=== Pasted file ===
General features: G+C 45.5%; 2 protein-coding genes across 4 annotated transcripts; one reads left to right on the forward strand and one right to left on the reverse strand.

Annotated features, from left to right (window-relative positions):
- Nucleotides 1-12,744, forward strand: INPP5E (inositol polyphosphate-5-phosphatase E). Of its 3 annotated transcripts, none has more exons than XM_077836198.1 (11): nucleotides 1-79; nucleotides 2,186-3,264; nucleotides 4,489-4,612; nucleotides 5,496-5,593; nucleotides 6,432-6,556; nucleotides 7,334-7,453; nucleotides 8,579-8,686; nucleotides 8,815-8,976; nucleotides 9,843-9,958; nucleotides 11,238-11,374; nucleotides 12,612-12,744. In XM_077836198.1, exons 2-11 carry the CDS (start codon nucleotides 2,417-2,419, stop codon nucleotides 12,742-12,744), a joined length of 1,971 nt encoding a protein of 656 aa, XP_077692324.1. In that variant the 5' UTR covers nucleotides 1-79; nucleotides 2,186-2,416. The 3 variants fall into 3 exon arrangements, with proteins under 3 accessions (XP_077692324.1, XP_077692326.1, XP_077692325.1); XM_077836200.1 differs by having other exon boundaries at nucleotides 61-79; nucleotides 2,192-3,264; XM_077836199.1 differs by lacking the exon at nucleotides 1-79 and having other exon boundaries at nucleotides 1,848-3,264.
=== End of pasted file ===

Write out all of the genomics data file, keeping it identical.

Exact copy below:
General features: G+C 45.5%; 2 protein-coding genes across 4 annotated transcripts; one reads left to right on the forward strand and one right to left on the reverse strand.

Annotated features, from left to right (window-relative positions):
- Nucleotides 1-12,744, forward strand: INPP5E (inositol polyphosphate-5-phosphatase E). Of its 3 annotated transcripts, none has more exons than XM_077836198.1 (11): nucleotides 1-79; nucleotides 2,186-3,264; nucleotides 4,489-4,612; nucleotides 5,496-5,593; nucleotides 6,432-6,556; nucleotides 7,334-7,453; nucleotides 8,579-8,686; nucleotides 8,815-8,976; nucleotides 9,843-9,958; nucleotides 11,238-11,374; nucleotides 12,612-12,744. In XM_077836198.1, exons 2-11 carry the CDS (start codon nucleotides 2,417-2,419, stop codon nucleotides 12,742-12,744), a joined length of 1,971 nt encoding a protein of 656 aa, XP_077692324.1. In that variant the 5' UTR covers nucleotides 1-79; nucleotides 2,186-2,416. The 3 variants fall into 3 exon arrangements, with proteins under 3 accessions (XP_077692324.1, XP_077692326.1, XP_077692325.1); XM_077836200.1 differs by having other exon boundaries at nucleotides 61-79; nucleotides 2,192-3,264; XM_077836199.1 differs by lacking the exon at nucleotides 1-79 and having other exon boundaries at nucleotides 1,848-3,264.